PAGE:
Husband need not earn his right to reimbursement by working during marriage. . .
In a partially published reversal, Third District holds that trial court erred by failing to order wife to reimburse community, per Fam.C. §2641, for community funds used to repay her educational loans; husband's failure to contribute to loan repayment or family expenses does not mean that statutory reimbursement exceptions apply.
In re Mullonkal and Kodiyamplakkil
(June 29, 2020)
California Court of Appeal 3 Civil C085825, 51 Cal.App.5th 604, ___ Cal.Rptr.3d ___, 2020 FA 1944, per Murray, J (Butz, Acting PJ, and Renner, J, concurring). Placer County: Gazzaniga, J, reversed with directions. For appellant: Stephanie Finelli, (916) 443-2144. For respondent: Jay-Allen Eisen, CALS, (916) 520-5290. CFLP §M.67.12.
Carolyn Mullonkal and Sithaj Kodiyamplakkil met in India. By 2009, Carolyn had completed medical school and had begun her residency in Michigan. She lived with her parents while she completed her residency and started paying off her considerable medical school loan debt. Meanwhile, Sithaj was living and working in India. Carolyn and Sithaj were married on August 27, 2011.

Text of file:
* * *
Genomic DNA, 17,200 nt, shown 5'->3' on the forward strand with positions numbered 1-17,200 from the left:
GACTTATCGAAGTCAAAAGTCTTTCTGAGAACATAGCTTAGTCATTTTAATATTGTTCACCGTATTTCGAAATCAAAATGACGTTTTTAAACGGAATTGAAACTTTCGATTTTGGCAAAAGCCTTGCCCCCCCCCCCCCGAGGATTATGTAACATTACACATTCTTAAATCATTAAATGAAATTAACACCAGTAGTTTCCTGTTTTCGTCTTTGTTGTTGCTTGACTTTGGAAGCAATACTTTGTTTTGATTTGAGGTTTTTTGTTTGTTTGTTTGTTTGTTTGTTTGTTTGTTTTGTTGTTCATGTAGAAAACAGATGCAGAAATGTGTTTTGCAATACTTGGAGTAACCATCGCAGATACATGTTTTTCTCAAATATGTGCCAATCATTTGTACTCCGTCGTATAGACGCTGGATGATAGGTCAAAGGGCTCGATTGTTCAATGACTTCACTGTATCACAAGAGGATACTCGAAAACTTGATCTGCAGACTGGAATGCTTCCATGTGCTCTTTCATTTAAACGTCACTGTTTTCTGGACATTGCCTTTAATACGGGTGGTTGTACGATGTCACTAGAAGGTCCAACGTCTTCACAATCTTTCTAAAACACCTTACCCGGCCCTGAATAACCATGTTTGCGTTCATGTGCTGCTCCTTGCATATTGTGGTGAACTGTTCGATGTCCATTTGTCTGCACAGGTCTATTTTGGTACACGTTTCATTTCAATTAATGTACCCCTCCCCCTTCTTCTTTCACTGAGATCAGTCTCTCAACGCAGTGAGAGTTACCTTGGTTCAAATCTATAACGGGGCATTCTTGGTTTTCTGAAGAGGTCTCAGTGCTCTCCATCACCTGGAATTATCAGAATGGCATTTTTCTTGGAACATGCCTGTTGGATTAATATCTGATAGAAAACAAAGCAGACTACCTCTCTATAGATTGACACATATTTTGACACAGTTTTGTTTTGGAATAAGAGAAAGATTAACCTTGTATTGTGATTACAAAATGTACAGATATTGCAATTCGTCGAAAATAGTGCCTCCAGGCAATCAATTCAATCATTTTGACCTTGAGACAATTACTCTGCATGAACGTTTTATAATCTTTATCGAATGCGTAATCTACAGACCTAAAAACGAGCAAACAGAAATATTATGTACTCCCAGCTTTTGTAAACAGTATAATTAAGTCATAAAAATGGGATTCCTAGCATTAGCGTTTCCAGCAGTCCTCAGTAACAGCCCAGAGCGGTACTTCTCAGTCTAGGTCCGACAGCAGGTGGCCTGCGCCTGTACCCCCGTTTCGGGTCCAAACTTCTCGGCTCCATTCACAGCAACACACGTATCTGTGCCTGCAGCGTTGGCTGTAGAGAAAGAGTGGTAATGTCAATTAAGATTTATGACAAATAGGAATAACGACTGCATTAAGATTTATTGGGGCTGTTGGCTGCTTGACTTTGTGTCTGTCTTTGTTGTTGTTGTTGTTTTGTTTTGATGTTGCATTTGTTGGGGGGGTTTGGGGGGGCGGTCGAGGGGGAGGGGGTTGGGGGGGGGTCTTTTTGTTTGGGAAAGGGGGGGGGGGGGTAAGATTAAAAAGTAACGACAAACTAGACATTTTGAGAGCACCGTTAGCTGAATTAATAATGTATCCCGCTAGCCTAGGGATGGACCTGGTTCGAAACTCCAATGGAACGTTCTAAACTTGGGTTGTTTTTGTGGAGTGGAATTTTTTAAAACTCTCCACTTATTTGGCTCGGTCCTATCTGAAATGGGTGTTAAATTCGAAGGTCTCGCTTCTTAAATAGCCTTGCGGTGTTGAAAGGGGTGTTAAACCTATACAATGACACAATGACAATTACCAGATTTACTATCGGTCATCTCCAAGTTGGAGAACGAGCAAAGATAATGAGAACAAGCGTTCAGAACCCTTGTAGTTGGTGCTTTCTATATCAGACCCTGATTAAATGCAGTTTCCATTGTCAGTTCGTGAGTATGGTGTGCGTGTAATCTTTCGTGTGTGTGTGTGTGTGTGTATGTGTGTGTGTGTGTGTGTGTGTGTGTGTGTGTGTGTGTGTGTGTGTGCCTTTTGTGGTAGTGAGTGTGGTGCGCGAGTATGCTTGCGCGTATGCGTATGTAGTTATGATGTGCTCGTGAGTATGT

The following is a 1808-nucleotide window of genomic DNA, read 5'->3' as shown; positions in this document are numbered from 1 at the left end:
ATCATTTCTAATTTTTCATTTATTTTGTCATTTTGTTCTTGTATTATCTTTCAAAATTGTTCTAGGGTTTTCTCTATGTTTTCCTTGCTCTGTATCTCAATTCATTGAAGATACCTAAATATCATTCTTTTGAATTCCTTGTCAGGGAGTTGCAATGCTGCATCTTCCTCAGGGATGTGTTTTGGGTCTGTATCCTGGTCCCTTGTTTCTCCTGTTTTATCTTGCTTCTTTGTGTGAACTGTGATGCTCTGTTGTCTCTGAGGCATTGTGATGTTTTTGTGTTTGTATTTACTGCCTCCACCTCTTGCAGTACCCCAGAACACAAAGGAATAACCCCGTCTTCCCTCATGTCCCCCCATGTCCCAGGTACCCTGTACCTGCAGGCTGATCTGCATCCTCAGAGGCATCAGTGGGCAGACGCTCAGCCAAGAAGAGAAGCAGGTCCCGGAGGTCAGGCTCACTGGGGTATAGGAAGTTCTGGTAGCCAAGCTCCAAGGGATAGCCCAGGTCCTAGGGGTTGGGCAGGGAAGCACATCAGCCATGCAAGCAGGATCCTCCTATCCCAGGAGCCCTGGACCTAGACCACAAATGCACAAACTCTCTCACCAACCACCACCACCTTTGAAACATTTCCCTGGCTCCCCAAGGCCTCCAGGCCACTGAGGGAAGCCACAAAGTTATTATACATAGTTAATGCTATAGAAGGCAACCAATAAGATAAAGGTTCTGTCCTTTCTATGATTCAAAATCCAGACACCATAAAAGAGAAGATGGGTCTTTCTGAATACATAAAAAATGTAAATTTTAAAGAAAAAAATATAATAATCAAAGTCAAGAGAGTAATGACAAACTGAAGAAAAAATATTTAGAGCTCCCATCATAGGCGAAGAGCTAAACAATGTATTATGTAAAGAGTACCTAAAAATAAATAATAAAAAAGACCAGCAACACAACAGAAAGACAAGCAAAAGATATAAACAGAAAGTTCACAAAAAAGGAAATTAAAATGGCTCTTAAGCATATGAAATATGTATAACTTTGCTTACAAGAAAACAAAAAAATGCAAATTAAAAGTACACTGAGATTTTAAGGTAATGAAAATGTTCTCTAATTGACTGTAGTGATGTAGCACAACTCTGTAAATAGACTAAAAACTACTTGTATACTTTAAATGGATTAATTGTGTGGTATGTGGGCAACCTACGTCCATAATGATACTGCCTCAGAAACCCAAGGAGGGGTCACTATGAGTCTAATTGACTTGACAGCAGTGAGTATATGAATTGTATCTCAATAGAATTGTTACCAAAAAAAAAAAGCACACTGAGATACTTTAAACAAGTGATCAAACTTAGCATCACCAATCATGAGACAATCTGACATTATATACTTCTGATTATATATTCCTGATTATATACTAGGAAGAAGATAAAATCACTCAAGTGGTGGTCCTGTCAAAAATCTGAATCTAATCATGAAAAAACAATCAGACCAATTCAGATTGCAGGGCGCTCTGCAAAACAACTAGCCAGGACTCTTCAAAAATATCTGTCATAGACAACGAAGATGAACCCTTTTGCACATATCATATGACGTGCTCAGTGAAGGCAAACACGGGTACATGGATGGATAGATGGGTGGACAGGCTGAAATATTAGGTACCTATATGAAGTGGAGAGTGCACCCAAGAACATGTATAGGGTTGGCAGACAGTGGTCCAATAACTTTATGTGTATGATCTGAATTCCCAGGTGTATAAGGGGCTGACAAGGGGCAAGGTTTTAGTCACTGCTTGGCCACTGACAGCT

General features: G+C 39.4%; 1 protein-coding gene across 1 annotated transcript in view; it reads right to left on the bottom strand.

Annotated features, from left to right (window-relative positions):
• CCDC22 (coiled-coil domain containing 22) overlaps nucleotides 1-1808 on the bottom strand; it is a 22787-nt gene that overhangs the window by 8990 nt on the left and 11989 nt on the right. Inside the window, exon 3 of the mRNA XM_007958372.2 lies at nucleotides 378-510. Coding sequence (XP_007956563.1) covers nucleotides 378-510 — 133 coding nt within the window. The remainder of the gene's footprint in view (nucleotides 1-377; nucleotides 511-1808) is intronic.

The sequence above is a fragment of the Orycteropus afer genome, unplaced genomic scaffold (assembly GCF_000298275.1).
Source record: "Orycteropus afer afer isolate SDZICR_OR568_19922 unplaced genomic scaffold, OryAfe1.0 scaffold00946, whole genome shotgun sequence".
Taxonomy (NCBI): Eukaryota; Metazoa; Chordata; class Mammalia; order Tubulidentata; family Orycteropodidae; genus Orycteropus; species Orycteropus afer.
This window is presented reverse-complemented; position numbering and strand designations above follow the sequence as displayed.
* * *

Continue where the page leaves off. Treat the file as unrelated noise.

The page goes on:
From July 2012 to May 2013, Carolyn worked for a hospital in Michigan and lived with her parents, paying them for living expenses from her salary of $225,000 per year. In May 2013, she moved to California to begin working for a new health care provider. Sithaj also moved to California, where the couple lived together. Sithaj got his residency card in July 2013 after Carolyn paid for his immigration fees. She also continued paying off her medical school loans from her salary and had them paid off by early 2014 to the tune of $130,000 since the couple's marriage. Having paid off her student loans, Carolyn began paying back loans her parents had made to her. At first, she paid $2000 a month, then made two lump sum payments of a little over $48,000 in December 2014 and $60,000 in January 2017.
Between September 2011 and July 2013, Carolyn spent more than $75,000 for gifts to her family and a loan repayment to her brother. She also paid for cruises for her parents and her uncle, a trip to Las Vegas for her brother's birthday, his airfare for a Christmas visit, and a cruise for her parents and Sithaj. She also paid for two Hawaii vacations and a trip to India for Sithaj. For his part, Sithaj, who had earned income and accumulated assets in India, did not work after he came to the U.S. Meanwhile, Carolyn became pregnant, giving birth to their child in late 2014. On January 27, 2015, Carolyn filed for divorce.